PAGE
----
Hudson v. State

Annotate this Case

135 Ga. App. 739 (1975)

218 S.E.2d 905

HUDSON v. THE STATE. MASON v. THE STATE.

50754, 50755.

Court of Appeals of Georgia.

Argued May 28, 1975.

Decided September 2, 1975.

Rehearing Denied September 19, 1975.

*744 Joseph E. Wilkerson, for appellants.

William E. Frey, Leonard Cohen, for appellee.

PANNELL, Presiding Judge.

Appellant, Danny W. Hudson, was charged by accusation with the offenses of obstruction of an officer and simple assault. Appellant, Barbara H. Mason, was charged with obstruction of an officer and simple battery. Appellants were tried jointly on the above charges. Hudson was convicted of both charges against him, and Mason was convicted of obstructing an officer. They each appeal the judgment against them.

The evidence showed that on October 1, 1974, two Clayton County deputy sheriffs went to the home of appellant Mason to arrest her son, appellant Hudson, on a bench warrant. Mason answered the door and stated to the deputies that Hudson was not there. The deputies searched the house for Hudson and then walked around the house. They saw the legs of a man sticking out from under a car, on which Mason contends he was working. One of the deputies asked the man his name and he *740 replied Thomas or Tommy. The other deputy then told the man to come out and identify himself. The deputy testified that he told the man he had a bench warrant for the arrest of Danny Hudson and asked for some identification. There was conflicting testimony as to whether Hudson immediately produced identification or initially refused. The driver's license which was produced identified the man as Danny Hudson.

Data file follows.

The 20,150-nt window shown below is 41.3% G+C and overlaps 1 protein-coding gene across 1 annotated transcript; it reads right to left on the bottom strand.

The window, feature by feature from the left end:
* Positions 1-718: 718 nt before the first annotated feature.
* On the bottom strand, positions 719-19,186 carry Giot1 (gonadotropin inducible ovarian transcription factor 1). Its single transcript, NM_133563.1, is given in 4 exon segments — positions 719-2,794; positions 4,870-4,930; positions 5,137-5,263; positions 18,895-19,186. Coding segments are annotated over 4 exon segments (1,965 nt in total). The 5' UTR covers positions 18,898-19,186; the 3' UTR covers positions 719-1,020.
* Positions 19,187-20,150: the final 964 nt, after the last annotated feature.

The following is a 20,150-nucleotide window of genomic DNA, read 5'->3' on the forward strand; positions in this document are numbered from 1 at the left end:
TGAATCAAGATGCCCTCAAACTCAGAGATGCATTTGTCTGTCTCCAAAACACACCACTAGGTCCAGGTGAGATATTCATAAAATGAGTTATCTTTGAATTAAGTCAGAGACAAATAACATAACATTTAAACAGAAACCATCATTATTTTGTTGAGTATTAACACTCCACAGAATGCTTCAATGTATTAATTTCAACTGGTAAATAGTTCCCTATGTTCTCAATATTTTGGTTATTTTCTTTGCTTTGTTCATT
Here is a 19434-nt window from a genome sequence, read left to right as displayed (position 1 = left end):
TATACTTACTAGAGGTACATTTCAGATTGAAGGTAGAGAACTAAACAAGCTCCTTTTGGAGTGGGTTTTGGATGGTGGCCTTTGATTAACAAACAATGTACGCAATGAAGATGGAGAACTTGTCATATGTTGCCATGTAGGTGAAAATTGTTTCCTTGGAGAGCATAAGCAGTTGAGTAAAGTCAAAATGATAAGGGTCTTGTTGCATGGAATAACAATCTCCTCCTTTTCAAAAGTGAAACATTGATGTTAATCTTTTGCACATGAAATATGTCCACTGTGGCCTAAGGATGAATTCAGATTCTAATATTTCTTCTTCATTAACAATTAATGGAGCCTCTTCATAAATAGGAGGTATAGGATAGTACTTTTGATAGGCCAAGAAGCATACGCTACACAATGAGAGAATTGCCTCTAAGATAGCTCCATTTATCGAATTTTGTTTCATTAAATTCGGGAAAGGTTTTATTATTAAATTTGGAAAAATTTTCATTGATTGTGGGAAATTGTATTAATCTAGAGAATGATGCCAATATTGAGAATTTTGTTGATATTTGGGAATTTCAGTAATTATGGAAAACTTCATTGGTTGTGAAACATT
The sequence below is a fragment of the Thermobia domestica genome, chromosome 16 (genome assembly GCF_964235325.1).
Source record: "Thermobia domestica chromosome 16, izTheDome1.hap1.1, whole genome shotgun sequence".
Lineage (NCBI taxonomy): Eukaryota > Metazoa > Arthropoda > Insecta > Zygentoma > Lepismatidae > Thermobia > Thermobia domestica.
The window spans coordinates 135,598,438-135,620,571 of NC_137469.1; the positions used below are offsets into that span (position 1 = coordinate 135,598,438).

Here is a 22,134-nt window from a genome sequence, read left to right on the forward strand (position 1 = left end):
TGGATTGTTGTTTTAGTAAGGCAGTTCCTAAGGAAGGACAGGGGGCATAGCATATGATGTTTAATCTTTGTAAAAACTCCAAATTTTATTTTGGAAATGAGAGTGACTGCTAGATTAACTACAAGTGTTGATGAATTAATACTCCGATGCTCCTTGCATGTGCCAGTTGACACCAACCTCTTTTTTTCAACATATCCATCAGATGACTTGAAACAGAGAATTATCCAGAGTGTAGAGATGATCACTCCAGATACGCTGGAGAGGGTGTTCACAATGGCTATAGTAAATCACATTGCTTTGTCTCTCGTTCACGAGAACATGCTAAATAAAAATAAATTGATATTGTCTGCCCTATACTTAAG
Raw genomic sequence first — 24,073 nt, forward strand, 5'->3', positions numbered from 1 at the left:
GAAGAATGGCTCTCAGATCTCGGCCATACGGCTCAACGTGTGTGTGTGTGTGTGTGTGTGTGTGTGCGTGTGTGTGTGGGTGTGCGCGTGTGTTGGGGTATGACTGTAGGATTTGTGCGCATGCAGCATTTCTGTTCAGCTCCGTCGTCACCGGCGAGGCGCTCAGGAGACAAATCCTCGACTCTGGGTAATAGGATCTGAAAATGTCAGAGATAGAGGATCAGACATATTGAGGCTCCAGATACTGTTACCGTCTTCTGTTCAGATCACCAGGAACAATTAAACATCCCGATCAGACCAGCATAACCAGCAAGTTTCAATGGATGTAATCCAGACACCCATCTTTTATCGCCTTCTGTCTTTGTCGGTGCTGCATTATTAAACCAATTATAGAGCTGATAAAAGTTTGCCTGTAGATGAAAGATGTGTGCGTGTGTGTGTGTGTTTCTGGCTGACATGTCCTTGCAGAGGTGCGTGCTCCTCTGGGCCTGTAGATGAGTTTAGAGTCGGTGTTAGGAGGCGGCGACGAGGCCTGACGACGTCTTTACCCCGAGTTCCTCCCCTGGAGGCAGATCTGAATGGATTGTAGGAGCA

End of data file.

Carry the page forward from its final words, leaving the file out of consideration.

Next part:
The deputy testified that Mason had walked over to the car, and he told her she was under arrest for obstruction of officers. Mason ran toward the house, and he pursued her. He grabbed Mason's sweater as they reached the front door, and she then fell into the living room. Appellant Mason's version of the arrest was somewhat different. She testified that she was standing in the front door when the deputy came up to her and placed he under arrest and pushed her to the floor.

Hudson then came into the living room and stated that he was going to get his gun. The deputy grabbed and handcuffed Hudson. Both appellants were then taken to jail and charged.

During the trial of the case, upon the close of the state's evidence, appellants moved to dismiss the indictments and charges against them. The trial judge overruled these motions. Held: